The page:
tv Anderson Cooper 360 CNN April 16, 2014 5:00pm-6:01pm PDT
p.m. here, and 8:00 a.m. off the coast of australia, where the search is running into trouble and doubts about the entire effort are growing. new glitches about the bluefin-21. and new questions about there is only one of them in the water and new questions about the cell phone signals and the aircraft itself. is it even conceivable that the pilot's phone was the only one transmitti transmitting or are they holding something back? a crucial 24 hours ahead as we have all the angles on that. also tonight, survivors on the sinking ferry in south korea say they were told to stay put, don't go for the life boats, now's hundrnow hundreds of them are missing, the race tonight to see if anybody is still possibly alive. and we'll take you to ukraine for the latest on
russian moves and western moves. again tonight we have a lot to cover. let's begin with flight 370 and the bluefin-21. finding the boeing triple 7 depends on the bluefin which could be a problem. the breaking news, it is just back from a third mission, the first full outing after the mission was cut short. michael holmes joins us from headquarters from perth, australia, so tell us about this third time in the water. >> reporter: yeah, third time is a charm. that is right, anderson, it is back after a first complete mission. you remember the other two missio missions, the first one cut short because of a failsafe mechanism in the bluefin that told it when it got to 4500 meters to come back up. they fixed that software problem and now it can go as far as 5,000 meters. the second problem that cut short mission number two was a bit of an oil leak in the bluefin. again, the searchers are not that worried about it. they say it was not that big of
a deal. they pulled it up, fixed it. and sent it back down. in all they covered about 35 square miles of the ocean floor down there. and once they have downloaded this latest data, they will send it back down again. >> and in terms of analyzing the data, there is still no information on what they got on this third trip? not yet, they do tend to release it quickly. the first two missions they say nothing of significance in the data. now, we'll remember the first time they went down there that is the area they really want to search. and it was cut short because the bluefin thought it was a little bit too deep for it to go. they were told it was okay for it to go that deep. they worked out that the depth there is about 4600 meters. so they are going to send it down and go over that area again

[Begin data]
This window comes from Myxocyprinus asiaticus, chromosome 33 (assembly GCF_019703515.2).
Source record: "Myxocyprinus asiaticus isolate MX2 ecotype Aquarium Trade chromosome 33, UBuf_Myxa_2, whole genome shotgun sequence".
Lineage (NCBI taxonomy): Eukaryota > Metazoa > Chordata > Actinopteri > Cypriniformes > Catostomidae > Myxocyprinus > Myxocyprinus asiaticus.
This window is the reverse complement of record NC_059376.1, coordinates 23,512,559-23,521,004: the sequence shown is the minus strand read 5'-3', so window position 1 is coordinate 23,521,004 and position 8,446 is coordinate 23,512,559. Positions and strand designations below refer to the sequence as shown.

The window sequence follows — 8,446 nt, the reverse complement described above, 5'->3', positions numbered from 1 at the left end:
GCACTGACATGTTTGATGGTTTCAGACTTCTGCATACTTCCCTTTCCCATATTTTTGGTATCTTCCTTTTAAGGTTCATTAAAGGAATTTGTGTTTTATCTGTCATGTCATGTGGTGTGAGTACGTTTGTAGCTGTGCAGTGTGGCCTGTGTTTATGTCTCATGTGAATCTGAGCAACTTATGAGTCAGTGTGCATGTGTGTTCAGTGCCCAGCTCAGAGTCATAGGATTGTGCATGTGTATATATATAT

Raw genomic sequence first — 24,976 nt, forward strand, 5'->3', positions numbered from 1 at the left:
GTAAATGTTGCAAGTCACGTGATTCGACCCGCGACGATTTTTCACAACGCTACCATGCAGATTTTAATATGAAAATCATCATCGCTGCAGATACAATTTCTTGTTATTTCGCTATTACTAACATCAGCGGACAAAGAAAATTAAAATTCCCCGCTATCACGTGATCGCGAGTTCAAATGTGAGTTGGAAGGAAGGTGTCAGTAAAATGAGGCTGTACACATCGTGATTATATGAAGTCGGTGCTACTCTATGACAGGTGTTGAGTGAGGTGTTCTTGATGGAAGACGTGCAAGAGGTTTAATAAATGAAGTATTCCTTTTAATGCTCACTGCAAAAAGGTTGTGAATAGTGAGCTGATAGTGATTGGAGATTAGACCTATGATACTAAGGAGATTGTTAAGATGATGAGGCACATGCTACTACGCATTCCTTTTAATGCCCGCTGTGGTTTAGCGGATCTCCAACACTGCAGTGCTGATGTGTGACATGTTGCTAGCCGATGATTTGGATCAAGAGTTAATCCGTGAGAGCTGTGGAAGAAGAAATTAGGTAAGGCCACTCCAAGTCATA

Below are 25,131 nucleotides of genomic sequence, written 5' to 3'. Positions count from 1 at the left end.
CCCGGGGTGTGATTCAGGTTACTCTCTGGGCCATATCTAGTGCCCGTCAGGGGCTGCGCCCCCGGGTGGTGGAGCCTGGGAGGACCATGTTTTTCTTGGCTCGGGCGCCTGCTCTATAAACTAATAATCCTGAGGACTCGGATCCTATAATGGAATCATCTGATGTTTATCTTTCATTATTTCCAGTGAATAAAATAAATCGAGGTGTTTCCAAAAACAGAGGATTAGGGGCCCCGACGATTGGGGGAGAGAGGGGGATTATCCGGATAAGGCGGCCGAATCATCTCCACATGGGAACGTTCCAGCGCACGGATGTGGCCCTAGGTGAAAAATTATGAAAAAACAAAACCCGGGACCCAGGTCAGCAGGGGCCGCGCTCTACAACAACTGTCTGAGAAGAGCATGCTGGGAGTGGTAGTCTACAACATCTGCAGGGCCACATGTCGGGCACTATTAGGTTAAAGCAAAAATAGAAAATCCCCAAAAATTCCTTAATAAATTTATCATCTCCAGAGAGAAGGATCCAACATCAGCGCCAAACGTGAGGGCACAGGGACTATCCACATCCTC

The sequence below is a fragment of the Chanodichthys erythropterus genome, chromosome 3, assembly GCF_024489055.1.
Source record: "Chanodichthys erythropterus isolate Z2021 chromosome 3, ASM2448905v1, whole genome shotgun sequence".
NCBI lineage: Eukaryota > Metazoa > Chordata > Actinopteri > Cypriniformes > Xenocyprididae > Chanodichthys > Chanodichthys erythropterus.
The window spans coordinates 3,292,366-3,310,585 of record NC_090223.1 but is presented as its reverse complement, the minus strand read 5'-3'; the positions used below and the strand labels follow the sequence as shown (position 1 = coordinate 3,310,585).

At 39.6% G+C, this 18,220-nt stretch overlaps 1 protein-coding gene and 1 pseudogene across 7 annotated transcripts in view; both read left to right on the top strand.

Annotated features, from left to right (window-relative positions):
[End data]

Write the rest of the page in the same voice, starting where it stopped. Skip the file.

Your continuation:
at some point. because of course, that is where the pings that were most promising were. anderson? >> the oil that they collected near the ocean shield a few days ago that they believe was oil, any word if it is from the plane? >> reporter: not yet word on whether or not it was from the plane. and we do expect to hear shortly, the sounds they got, a thousand miles offshore. what they did was send an australian naval vessel out towards that area until it was close enough to come in and bring that sample. the ship then came close enough for the helicopter to come to shore. so that took a bit of time. it is being analyzed as we speak. and we hope to get more information in the next few hours. meanwhile, the search in air and sea is continuing. >> all right, late word just in from the u.s. navy which
confirms the underwater search is just happening, and the one detected at 9:27 p.m., detected for 13 minutes, a significant amount of time. let's dig deep on the possibility that because of them it would help to have more of them. tom foreman has been exploring that angle. he has more. tom? >> reporter: hey, anderson, the effort above the water has involved dozens of planes and ships going back and forth. so why not apply the exact same thing below the water? we have been talking about how this bluefin will go back and forth mapping the bottom with a sonic signal. basically they call it mowing the grass, that is the term they use as it makes its way back and forth. so why not add another? maybe five or ten or 20 of them? why not have them working altogether because if that is the case couldn't you get it done a lot faster than weeks or months? not really, and here is why, there is a question of
availability. there are only about 100 of these bluefins in the world right now. and this one being used right now costs about three and a half million dollars. so to get them all assembled, you would have to have governments and resources. secondly, you would need support for all of these. each one would require a team of experts who know how to program it, operate it, launch it, retrieve it. get the data off of it. bear in mind this weighs about 1700 pounds. just putting it into the water and retrieving it each time is like putting a small automobile in and out. that is not easy. and lastly, there is the issue we come back to many times. we talk about this as if it is a billiard table where things are going back and forth easily. coordinating that is hard enough. but the real terrain is harder, with hills and valleys that compromise the ability to